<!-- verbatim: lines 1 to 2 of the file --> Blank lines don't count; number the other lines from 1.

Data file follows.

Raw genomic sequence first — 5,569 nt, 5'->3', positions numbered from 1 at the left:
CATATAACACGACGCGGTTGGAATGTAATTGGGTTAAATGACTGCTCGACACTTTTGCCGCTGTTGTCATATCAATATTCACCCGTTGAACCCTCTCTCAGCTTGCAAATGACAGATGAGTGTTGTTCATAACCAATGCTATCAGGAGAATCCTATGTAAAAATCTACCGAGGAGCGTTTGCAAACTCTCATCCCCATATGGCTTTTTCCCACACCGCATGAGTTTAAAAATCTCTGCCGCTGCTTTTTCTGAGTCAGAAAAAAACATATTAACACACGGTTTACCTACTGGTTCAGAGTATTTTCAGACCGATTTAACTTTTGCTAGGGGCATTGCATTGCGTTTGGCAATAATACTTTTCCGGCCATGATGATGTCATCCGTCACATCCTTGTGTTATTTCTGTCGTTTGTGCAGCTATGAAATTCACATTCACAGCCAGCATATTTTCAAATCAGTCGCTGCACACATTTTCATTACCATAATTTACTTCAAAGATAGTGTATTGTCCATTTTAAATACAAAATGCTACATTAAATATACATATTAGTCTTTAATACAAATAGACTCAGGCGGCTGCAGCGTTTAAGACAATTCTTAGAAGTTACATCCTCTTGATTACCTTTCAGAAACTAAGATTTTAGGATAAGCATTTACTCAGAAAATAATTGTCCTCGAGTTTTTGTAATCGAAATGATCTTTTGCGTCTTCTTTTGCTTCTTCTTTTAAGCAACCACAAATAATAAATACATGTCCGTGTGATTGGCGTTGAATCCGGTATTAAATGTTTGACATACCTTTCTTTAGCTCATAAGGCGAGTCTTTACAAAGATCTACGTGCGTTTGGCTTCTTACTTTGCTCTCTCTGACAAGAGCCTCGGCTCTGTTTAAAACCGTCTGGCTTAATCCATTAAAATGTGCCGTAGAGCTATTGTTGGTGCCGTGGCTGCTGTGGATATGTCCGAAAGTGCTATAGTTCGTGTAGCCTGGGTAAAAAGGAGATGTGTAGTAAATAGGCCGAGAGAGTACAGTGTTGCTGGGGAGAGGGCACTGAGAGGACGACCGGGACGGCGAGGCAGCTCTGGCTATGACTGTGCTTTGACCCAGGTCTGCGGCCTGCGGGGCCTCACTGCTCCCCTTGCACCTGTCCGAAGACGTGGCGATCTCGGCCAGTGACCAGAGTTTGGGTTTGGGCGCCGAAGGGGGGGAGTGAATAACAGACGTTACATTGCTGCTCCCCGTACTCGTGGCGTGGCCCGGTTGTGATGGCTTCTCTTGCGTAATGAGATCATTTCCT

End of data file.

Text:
Raw genomic sequence first — 5,569 nt, 5'->3', positions numbered from 1 at the left:
CATATAACACGACGCGGTTGGAATGTAATTGGGTTAAATGACTGCTCGACACTTTTGCCGCTGTTGTCATATCAATATTCACCCGTTGAACCCTCTCTCAGCTTGCAAATGACAGATGAGTGTTGTTCATAACCAATGCTATCAGGAGAATCCTATGTAAAAATCTACCGAGGAGCGTTTGCAAACTCTCATCCCCATATGGCTTTTTCCCACACCGCATGAGTTTAAAAATCTCTGCCGCTGCTTTTTCTGAGTCAGAAAAAAACATATTAACACACGGTTTACCTACTGGTTCAGAGTATTTTCAGACCGATTTAACTTTTGCTAGGGGCATTGCATTGCGTTTGGCAATAATACTTTTCCGGCCATGATGATGTCATCCGTCACATCCTTGTGTTATTTCTGTCGTTTGTGCAGCTATGAAATTCACATTCACAGCCAGCATATTTTCAAATCAGTCGCTGCACACATTTTCATTACCATAATTTACTTCAAAGATAGTGTATTGTCCATTTTAAATACAAAATGCTACATTAAATATACATATTAGTCTTTAATACAAATAGACTCAGGCGGCTGCAGCGTTTAAGACAATTCTTAGAAGTTACATCCTCTTGATTACCTTTCAGAAACTAAGATTTTAGGATAAGCATTTACTCAGAAAATAATTGTCCTCGAGTTTTTGTAATCGAAATGATCTTTTGCGTCTTCTTTTGCTTCTTCTTTTAAGCAACCACAAATAATAAATACATGTCCGTGTGATTGGCGTTGAATCCGGTATTAAATGTTTGACATACCTTTCTTTAGCTCATAAGGCGAGTCTTTACAAAGATCTACGTGCGTTTGGCTTCTTACTTTGCTCTCTCTGACAAGAGCCTCGGCTCTGTTTAAAACCGTCTGGCTTAATCCATTAAAATGTGCCGTAGAGCTATTGTTGGTGCCGTGGCTGCTGTGGATATGTCCGAAAGTGCTATAGTTCGTGTAGCCTGGGTAAAAAGGAGATGTGTAGTAAATAGGCCGAGAGAGTACAGTGTTGCTGGGGAGAGGGCACTGAGAGGACGACCGGGACGGCGAGGCAGCTCTGGCTATGACTGTGCTTTGACCCAGGTCTGCGGCCTGCGGGGCCTCACTGCTCCCCTTGCACCTGTCCGAAGACGTGGCGATCTCGGCCAGTGACCAGAGTTTGGGTTTGGGCGCCGAAGGGGGGGAGTGAATAACAGACGTTACATTGCTGCTCCCCGTACTCGTGGCGTGGCCCGGTTGTGATGGCTTCTCTTGCGTAATGAGATCATTTCCT